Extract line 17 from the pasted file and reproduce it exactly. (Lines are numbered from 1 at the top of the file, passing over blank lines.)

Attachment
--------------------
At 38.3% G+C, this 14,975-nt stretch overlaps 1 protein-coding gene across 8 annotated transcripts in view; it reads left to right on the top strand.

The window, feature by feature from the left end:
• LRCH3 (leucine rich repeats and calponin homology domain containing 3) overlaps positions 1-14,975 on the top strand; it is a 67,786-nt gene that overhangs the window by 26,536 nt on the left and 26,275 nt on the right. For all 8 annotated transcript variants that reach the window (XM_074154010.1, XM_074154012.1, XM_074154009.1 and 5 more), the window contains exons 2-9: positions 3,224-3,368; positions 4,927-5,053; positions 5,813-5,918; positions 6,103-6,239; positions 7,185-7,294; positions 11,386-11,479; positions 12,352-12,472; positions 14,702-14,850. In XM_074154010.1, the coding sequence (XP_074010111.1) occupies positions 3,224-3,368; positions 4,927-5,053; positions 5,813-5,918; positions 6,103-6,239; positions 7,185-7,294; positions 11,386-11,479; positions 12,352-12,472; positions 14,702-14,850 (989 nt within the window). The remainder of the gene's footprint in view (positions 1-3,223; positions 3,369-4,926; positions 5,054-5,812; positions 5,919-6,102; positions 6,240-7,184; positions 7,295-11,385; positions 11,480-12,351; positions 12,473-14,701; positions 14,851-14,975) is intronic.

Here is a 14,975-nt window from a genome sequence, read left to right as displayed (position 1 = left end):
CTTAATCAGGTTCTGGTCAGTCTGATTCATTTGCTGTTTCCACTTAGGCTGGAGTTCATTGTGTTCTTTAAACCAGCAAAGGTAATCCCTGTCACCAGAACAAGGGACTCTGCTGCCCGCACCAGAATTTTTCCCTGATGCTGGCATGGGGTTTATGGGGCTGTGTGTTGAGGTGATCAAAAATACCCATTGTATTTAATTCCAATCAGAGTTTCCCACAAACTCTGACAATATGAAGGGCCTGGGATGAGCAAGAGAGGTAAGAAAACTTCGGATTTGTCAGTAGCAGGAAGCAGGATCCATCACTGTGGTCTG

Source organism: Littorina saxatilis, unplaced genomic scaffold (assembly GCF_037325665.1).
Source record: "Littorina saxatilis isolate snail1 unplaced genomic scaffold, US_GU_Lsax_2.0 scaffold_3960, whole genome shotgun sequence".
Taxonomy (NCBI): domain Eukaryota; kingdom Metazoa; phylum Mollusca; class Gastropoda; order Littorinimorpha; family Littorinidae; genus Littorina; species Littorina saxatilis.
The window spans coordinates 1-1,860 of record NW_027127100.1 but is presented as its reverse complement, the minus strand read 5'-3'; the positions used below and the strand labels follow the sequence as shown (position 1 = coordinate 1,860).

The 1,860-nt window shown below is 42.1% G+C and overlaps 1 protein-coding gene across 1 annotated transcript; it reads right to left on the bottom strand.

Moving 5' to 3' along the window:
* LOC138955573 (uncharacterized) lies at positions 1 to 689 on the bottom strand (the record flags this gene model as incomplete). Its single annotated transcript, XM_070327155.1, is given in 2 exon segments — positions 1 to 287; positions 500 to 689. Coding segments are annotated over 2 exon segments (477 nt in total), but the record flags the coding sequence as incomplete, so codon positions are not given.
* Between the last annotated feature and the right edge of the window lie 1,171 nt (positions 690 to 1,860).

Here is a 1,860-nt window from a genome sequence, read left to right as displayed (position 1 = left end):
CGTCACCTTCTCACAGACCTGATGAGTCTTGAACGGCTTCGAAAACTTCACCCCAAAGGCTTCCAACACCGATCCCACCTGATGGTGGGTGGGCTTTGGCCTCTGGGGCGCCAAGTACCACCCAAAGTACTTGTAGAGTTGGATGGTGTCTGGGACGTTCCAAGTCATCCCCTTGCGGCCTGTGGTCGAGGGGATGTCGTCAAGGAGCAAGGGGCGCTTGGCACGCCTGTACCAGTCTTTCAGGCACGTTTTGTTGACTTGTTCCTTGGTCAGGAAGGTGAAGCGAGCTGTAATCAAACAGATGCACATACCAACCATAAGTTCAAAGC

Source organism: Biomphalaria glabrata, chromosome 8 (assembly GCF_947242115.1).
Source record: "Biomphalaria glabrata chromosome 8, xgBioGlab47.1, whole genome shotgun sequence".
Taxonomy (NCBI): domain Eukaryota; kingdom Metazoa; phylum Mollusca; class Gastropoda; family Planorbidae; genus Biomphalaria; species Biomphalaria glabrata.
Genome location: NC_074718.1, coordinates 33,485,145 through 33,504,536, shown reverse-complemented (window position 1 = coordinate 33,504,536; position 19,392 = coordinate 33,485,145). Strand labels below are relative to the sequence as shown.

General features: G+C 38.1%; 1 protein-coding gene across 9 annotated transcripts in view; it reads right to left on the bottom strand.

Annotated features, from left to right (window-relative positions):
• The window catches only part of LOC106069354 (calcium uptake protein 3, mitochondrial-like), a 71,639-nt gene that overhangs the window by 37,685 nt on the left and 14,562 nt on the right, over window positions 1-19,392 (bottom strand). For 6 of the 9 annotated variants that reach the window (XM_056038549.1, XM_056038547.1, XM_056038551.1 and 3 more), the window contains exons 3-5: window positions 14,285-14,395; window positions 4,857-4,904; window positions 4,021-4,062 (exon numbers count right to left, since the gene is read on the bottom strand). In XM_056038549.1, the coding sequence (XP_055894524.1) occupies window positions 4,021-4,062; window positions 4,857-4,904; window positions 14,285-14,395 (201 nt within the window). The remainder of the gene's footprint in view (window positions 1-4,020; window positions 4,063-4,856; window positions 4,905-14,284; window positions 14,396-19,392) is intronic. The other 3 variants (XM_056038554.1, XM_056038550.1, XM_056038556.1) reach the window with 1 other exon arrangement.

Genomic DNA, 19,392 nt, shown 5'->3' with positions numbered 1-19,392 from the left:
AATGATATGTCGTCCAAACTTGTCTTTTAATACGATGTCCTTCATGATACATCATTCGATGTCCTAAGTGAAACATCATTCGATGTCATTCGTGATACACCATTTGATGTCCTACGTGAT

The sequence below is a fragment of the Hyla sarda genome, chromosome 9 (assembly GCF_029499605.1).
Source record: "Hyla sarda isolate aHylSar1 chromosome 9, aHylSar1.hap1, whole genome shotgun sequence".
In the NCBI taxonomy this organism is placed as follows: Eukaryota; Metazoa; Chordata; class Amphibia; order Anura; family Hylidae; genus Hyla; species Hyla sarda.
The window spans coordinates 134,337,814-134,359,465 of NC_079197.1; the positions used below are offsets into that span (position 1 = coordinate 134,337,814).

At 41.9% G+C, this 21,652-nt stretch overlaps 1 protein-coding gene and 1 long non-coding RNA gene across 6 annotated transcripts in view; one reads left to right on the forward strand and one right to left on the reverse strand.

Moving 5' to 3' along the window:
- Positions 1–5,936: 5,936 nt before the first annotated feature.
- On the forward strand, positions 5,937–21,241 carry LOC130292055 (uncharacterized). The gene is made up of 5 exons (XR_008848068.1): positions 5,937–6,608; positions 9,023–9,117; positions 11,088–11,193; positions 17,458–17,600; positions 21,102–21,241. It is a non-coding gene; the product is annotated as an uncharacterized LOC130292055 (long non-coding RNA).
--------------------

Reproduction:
Source record: "Biomphalaria glabrata chromosome 8, xgBioGlab47.1, whole genome shotgun sequence".